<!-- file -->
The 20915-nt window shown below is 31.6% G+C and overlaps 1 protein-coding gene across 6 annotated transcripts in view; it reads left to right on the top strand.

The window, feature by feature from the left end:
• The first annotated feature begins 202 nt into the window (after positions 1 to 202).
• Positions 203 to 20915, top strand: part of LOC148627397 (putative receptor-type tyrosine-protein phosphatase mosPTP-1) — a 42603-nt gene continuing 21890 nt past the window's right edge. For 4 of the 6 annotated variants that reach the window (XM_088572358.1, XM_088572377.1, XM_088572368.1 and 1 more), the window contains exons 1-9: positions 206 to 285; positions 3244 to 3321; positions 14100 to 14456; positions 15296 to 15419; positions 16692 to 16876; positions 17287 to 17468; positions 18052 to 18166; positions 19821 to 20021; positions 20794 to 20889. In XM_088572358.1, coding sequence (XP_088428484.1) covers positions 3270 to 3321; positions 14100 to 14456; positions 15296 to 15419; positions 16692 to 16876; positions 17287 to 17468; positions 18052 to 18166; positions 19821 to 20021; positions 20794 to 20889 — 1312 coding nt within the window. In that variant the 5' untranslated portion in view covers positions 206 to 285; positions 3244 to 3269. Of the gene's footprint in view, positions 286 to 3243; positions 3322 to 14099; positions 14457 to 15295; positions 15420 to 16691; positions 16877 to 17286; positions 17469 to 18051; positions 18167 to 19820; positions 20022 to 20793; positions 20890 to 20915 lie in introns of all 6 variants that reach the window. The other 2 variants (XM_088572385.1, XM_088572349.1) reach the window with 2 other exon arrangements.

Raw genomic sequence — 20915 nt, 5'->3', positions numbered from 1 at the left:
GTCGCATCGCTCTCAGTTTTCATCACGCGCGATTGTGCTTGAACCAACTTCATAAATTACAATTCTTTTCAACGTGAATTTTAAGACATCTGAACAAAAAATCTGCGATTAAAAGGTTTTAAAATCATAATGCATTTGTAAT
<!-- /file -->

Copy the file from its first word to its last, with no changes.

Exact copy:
The 20915-nt window shown below is 31.6% G+C and overlaps 1 protein-coding gene across 6 annotated transcripts in view; it reads left to right on the top strand.

The window, feature by feature from the left end:
• The first annotated feature begins 202 nt into the window (after positions 1 to 202).
• Positions 203 to 20915, top strand: part of LOC148627397 (putative receptor-type tyrosine-protein phosphatase mosPTP-1) — a 42603-nt gene continuing 21890 nt past the window's right edge. For 4 of the 6 annotated variants that reach the window (XM_088572358.1, XM_088572377.1, XM_088572368.1 and 1 more), the window contains exons 1-9: positions 206 to 285; positions 3244 to 3321; positions 14100 to 14456; positions 15296 to 15419; positions 16692 to 16876; positions 17287 to 17468; positions 18052 to 18166; positions 19821 to 20021; positions 20794 to 20889. In XM_088572358.1, coding sequence (XP_088428484.1) covers positions 3270 to 3321; positions 14100 to 14456; positions 15296 to 15419; positions 16692 to 16876; positions 17287 to 17468; positions 18052 to 18166; positions 19821 to 20021; positions 20794 to 20889 — 1312 coding nt within the window. In that variant the 5' untranslated portion in view covers positions 206 to 285; positions 3244 to 3269. Of the gene's footprint in view, positions 286 to 3243; positions 3322 to 14099; positions 14457 to 15295; positions 15420 to 16691; positions 16877 to 17286; positions 17469 to 18051; positions 18167 to 19820; positions 20022 to 20793; positions 20890 to 20915 lie in introns of all 6 variants that reach the window. The other 2 variants (XM_088572385.1, XM_088572349.1) reach the window with 2 other exon arrangements.

Raw genomic sequence — 20915 nt, 5'->3', positions numbered from 1 at the left:
GTCGCATCGCTCTCAGTTTTCATCACGCGCGATTGTGCTTGAACCAACTTCATAAATTACAATTCTTTTCAACGTGAATTTTAAGACATCTGAACAAAAAATCTGCGATTAAAAGGTTTTAAAATCATAATGCATTTGTAAT